WASHINGTON ― Sen. Elizabeth Warren (D-Mass.) detailed a comprehensive program that the federal bureaucracy could undertake immediately to reduce corporate power over the economy and politics in a speech before an antitrust conference on Wednesday.
Antitrust enforcement is the key to government efforts to tackle corporate power, according to Warren. Over the past four decades, government regulators and lawyers have embraced weaker interpretations of antitrust laws and principles, allowing massive companies to gobble up competitors and expand their reach across sectors. Warren’s approach is to reverse this lax enforcement trend and reinvigorate the antitrust laws already on the books.
“To rebuild an economy that works for everyone, not just the big guys, it is critical to reduce concentrated power in our markets,” Warren said at the Washington conference hosted by the nonprofit Open Markets Institute, which favors vigorous antitrust enforcement. “The federal government has the tools to do it. Congress handed antitrust enforcers those tools over a century ago. But those tools have been sitting on the shelf for decades, gathering dust.”
In many ways, Warren’s proposed program shows what a future president ― perhaps, the senator herself after 2020 ― could do to tackle corporate power quickly upon taking office. She outlined three key steps.
First, she said the Department of Justice and the Federal Trade Commission need to block any mergers that “choke off competition” and take to court any large company that is impeding competition and innovation. This requires the right leadership at DOJ’s antitrust division and the FTC. Warren specifically pointed to a decision by the FTC commissioners named by President Barack Obama to overrule a recommendation by the agency’s own lawyers to punish Google for using its monopoly position in online search to harm competitors.
“We need enforcers with steel spines who will stand up to companies with the best-dressed lobbyists, the craftiest lawyers and the highest-paid economists,” Warren said. “Enforcers who will turn down papier-mâché settlement agreements and actually take cases to court.”
This effort should not be focused solely on mergers between direct competitors, Warren said, but should also look hard at vertical mergers ― those between companies at different stages of an industry’s chain of production.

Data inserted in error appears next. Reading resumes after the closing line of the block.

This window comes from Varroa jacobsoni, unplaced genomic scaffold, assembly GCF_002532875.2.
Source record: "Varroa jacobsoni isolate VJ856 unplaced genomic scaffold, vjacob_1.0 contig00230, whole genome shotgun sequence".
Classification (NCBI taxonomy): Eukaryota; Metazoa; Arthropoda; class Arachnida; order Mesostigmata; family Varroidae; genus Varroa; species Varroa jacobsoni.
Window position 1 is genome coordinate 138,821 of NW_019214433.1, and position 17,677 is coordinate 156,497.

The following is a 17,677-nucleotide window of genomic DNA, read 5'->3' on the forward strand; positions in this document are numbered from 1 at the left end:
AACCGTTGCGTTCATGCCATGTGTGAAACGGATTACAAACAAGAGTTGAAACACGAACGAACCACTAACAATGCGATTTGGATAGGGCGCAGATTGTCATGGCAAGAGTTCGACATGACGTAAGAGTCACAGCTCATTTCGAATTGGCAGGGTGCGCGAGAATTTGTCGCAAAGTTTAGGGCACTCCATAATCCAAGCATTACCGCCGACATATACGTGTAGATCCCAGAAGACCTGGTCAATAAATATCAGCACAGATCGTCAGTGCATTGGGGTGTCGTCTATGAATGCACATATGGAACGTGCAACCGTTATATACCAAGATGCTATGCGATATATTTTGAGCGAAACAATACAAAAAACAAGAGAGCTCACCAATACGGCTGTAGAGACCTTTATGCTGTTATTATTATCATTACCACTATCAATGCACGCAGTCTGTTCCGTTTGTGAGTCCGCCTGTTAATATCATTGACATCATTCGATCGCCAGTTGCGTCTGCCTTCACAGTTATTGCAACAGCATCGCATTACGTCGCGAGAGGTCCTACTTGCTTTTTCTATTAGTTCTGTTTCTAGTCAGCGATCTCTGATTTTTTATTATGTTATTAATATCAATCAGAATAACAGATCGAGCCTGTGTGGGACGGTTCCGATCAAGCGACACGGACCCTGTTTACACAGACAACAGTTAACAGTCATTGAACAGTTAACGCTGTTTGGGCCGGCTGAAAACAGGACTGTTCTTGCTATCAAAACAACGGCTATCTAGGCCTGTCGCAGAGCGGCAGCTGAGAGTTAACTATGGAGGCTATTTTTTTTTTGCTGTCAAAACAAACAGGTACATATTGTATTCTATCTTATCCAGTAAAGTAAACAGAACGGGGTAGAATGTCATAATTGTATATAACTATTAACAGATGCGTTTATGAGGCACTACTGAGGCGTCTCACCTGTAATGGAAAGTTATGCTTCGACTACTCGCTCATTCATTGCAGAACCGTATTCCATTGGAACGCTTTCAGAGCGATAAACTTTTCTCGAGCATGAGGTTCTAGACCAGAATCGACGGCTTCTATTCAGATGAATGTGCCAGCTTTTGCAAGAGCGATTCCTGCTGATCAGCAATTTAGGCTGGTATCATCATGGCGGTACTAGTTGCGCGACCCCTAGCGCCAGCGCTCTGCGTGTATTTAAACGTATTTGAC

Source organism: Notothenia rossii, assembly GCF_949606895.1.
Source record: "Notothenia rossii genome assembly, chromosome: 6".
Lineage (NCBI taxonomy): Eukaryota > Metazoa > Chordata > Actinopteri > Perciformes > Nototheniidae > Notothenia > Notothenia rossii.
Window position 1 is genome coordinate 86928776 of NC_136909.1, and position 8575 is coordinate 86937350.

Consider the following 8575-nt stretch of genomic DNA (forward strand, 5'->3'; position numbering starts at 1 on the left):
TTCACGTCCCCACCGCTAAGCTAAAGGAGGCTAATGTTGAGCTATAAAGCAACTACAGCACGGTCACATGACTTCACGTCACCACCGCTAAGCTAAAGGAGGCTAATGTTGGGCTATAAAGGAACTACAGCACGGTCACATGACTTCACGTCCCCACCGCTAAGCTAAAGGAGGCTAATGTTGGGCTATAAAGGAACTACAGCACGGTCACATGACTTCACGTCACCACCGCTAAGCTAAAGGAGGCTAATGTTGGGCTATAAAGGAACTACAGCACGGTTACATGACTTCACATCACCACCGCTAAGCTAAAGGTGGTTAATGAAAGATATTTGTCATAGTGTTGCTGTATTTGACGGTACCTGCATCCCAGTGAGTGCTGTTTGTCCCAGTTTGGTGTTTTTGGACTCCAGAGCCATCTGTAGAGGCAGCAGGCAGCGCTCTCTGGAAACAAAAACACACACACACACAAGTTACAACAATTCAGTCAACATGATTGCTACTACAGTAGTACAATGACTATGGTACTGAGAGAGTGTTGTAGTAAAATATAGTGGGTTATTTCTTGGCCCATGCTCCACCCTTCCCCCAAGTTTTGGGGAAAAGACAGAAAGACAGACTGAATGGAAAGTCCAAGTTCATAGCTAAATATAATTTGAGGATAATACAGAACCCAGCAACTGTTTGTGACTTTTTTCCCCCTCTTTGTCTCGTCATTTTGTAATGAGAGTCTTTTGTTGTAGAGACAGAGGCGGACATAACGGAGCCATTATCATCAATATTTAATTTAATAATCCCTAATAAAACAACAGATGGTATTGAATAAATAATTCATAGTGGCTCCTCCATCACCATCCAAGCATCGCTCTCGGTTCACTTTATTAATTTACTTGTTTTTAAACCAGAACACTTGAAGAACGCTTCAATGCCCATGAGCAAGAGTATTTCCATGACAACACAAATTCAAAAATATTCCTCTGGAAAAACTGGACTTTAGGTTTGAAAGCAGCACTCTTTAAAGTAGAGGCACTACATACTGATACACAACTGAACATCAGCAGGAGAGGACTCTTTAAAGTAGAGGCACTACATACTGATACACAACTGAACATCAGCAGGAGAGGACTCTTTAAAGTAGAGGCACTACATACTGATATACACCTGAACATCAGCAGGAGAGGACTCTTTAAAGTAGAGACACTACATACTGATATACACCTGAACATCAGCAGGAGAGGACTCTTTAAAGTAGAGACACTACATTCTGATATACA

One clear case of a problematic vertical merger is AT&T’s proposed purchase of Time Warner. AT&T is one of the nation’s three largest telecommunications firms with investments in telephony, wireless communications, high-speed internet and satellite television. Time Warner is one of the largest entertainment companies with ownership over dozens of cable stations, including HBO, and the Warner Bros. film studio.
Warren praised the Trump administration for bringing a lawsuit to stop the proposed merger on anti-competitive grounds. At the same time, she said, “The president’s attacks on our free press have cast a cloud of suspicion over the decision to block the merger.” Time Warner owns CNN, a frequent target of President Donald Trump’s attacks on the media.
“It’s essential that the courts and the public approach this case as they would any other ― based on the law and the facts, and not on President Trump’s repeated efforts to punish his enemies,” she added.
Warren’s second step is for the federal antitrust agencies to crack down on anti-competitive behavior beyond mergers. For instance, she said the federal government should go after the use of anti-poaching agreements among companies and franchises that prevent employees from obtaining jobs that could increase their pay.
The late founder of Apple, Steve Jobs, orchestrated a massive anti-poaching agreement with Google, Intel and Adobe whereby the four companies would not recruit each others’ workers. This was an illegal pact among CEOs that reduced the power of their employees. In 2015, the companies involved were forced to pay out $415 million to workers in a mass settlement.
And it’s not just Silicon Valley tech giants that seek to restrict their employees’ options. Franchise companies like Jimmy John’s, Jiffy Lube, Burger King and Baskin Robbins have all been caught using non-compete agreements to prevent their low-wage workers from leaving one franchise for another in search of better pay or less abusive bosses.
DOJ needs to make it clear that these non-compete clauses are illegal, Warren said, by bringing lawsuits against firms using them.
Step three in Warren’s attack on corporate power is likely the most important one: requiring that every federal agency work to increase competition and reduce monopoly power where they have the power to do so.
That means the Federal Communications Commission should enforce strong net neutrality rules, not undo them as Trump’s FCC plans to do. The Food and Drug Administration could reel in pharmaceutical monopolies through its control over which drugs come to market and when and at what cost. The Federal Reserve and the Federal Deposit Insurance Corporation could make sure that banks are really not too big to fail. The Department of Defense, the largest end purchaser of goods in the country, could inject much greater competition into its contracting process by limiting the power of the small number of massive defense contractors.
“The way I see it, the fight for stronger competition is similar to the fights over health care or tax reform or the other big issues that are at stake,” Warren said. “At their core, these fights are about what kind of country we’re building: one that works only for the wealthy and powerful, or one that works for all of us.”